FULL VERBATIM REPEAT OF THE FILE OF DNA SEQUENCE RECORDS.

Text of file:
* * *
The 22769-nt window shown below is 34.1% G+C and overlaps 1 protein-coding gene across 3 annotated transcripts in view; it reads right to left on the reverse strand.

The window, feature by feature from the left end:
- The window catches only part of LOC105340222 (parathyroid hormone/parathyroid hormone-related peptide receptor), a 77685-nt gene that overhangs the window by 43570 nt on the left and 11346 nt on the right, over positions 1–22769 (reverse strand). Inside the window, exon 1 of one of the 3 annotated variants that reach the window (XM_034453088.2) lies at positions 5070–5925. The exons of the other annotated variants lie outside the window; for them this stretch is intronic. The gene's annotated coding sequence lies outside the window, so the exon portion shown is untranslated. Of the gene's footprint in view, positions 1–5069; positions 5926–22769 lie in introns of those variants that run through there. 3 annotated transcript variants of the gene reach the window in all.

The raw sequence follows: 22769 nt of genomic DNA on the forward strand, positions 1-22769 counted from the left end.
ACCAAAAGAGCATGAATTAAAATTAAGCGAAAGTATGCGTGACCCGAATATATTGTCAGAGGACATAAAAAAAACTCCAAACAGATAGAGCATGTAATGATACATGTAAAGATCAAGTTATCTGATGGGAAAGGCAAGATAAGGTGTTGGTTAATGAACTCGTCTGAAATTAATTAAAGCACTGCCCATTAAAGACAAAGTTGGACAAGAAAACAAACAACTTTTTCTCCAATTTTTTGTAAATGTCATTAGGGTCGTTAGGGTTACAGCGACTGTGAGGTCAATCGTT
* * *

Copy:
The 22769-nt window shown below is 34.1% G+C and overlaps 1 protein-coding gene across 3 annotated transcripts in view; it reads right to left on the reverse strand.

The window, feature by feature from the left end:
- The window catches only part of LOC105340222 (parathyroid hormone/parathyroid hormone-related peptide receptor), a 77685-nt gene that overhangs the window by 43570 nt on the left and 11346 nt on the right, over positions 1–22769 (reverse strand). Inside the window, exon 1 of one of the 3 annotated variants that reach the window (XM_034453088.2) lies at positions 5070–5925. The exons of the other annotated variants lie outside the window; for them this stretch is intronic. The gene's annotated coding sequence lies outside the window, so the exon portion shown is untranslated. Of the gene's footprint in view, positions 1–5069; positions 5926–22769 lie in introns of those variants that run through there. 3 annotated transcript variants of the gene reach the window in all.

The raw sequence follows: 22769 nt of genomic DNA on the forward strand, positions 1-22769 counted from the left end.
ACCAAAAGAGCATGAATTAAAATTAAGCGAAAGTATGCGTGACCCGAATATATTGTCAGAGGACATAAAAAAAACTCCAAACAGATAGAGCATGTAATGATACATGTAAAGATCAAGTTATCTGATGGGAAAGGCAAGATAAGGTGTTGGTTAATGAACTCGTCTGAAATTAATTAAAGCACTGCCCATTAAAGACAAAGTTGGACAAGAAAACAAACAACTTTTTCTCCAATTTTTTGTAAATGTCATTAGGGTCGTTAGGGTTACAGCGACTGTGAGGTCAATCGTT